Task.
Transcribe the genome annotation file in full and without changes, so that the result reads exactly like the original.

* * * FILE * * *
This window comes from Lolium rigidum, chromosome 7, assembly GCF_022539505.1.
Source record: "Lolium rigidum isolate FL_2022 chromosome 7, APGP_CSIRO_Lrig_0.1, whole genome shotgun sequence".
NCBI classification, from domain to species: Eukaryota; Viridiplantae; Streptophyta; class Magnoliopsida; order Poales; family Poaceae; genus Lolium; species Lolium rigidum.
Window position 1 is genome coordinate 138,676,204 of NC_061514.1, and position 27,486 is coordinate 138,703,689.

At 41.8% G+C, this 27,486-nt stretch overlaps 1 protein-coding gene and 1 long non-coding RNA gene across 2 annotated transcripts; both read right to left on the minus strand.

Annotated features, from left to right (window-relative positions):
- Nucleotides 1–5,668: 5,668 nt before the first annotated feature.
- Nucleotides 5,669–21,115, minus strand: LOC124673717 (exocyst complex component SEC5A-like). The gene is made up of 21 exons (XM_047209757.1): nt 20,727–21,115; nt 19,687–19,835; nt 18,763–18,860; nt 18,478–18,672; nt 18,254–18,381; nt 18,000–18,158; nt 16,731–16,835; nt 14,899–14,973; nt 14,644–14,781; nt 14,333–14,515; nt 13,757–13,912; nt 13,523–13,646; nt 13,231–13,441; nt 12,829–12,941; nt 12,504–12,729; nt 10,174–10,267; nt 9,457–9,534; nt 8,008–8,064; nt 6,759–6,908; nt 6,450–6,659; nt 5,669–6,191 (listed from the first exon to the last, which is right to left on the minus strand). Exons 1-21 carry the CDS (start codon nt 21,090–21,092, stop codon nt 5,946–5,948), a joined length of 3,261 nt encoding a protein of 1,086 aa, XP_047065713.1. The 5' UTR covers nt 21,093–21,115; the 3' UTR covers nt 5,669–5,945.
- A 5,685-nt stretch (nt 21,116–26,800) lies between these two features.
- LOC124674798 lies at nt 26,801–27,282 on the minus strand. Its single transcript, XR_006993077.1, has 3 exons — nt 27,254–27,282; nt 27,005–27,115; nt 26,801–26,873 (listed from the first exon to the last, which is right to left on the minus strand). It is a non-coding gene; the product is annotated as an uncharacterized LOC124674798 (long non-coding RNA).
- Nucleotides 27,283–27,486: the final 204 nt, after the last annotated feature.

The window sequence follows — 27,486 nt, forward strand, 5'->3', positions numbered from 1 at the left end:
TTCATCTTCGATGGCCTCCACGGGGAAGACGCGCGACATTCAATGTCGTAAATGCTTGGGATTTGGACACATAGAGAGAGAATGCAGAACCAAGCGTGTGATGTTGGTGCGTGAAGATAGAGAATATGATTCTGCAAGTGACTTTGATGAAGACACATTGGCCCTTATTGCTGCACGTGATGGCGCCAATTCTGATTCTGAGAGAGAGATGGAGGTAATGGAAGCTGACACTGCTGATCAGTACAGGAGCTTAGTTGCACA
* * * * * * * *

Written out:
This window comes from Lolium rigidum, chromosome 7, assembly GCF_022539505.1.
Source record: "Lolium rigidum isolate FL_2022 chromosome 7, APGP_CSIRO_Lrig_0.1, whole genome shotgun sequence".
NCBI classification, from domain to species: Eukaryota; Viridiplantae; Streptophyta; class Magnoliopsida; order Poales; family Poaceae; genus Lolium; species Lolium rigidum.
Window position 1 is genome coordinate 138,676,204 of NC_061514.1, and position 27,486 is coordinate 138,703,689.

At 41.8% G+C, this 27,486-nt stretch overlaps 1 protein-coding gene and 1 long non-coding RNA gene across 2 annotated transcripts; both read right to left on the minus strand.

Annotated features, from left to right (window-relative positions):
- Nucleotides 1–5,668: 5,668 nt before the first annotated feature.
- Nucleotides 5,669–21,115, minus strand: LOC124673717 (exocyst complex component SEC5A-like). The gene is made up of 21 exons (XM_047209757.1): nt 20,727–21,115; nt 19,687–19,835; nt 18,763–18,860; nt 18,478–18,672; nt 18,254–18,381; nt 18,000–18,158; nt 16,731–16,835; nt 14,899–14,973; nt 14,644–14,781; nt 14,333–14,515; nt 13,757–13,912; nt 13,523–13,646; nt 13,231–13,441; nt 12,829–12,941; nt 12,504–12,729; nt 10,174–10,267; nt 9,457–9,534; nt 8,008–8,064; nt 6,759–6,908; nt 6,450–6,659; nt 5,669–6,191 (listed from the first exon to the last, which is right to left on the minus strand). Exons 1-21 carry the CDS (start codon nt 21,090–21,092, stop codon nt 5,946–5,948), a joined length of 3,261 nt encoding a protein of 1,086 aa, XP_047065713.1. The 5' UTR covers nt 21,093–21,115; the 3' UTR covers nt 5,669–5,945.
- A 5,685-nt stretch (nt 21,116–26,800) lies between these two features.
- LOC124674798 lies at nt 26,801–27,282 on the minus strand. Its single transcript, XR_006993077.1, has 3 exons — nt 27,254–27,282; nt 27,005–27,115; nt 26,801–26,873 (listed from the first exon to the last, which is right to left on the minus strand). It is a non-coding gene; the product is annotated as an uncharacterized LOC124674798 (long non-coding RNA).
- Nucleotides 27,283–27,486: the final 204 nt, after the last annotated feature.

The window sequence follows — 27,486 nt, forward strand, 5'->3', positions numbered from 1 at the left end:
TTCATCTTCGATGGCCTCCACGGGGAAGACGCGCGACATTCAATGTCGTAAATGCTTGGGATTTGGACACATAGAGAGAGAATGCAGAACCAAGCGTGTGATGTTGGTGCGTGAAGATAGAGAATATGATTCTGCAAGTGACTTTGATGAAGACACATTGGCCCTTATTGCTGCACGTGATGGCGCCAATTCTGATTCTGAGAGAGAGATGGAGGTAATGGAAGCTGACACTGCTGATCAGTACAGGAGCTTAGTTGCACA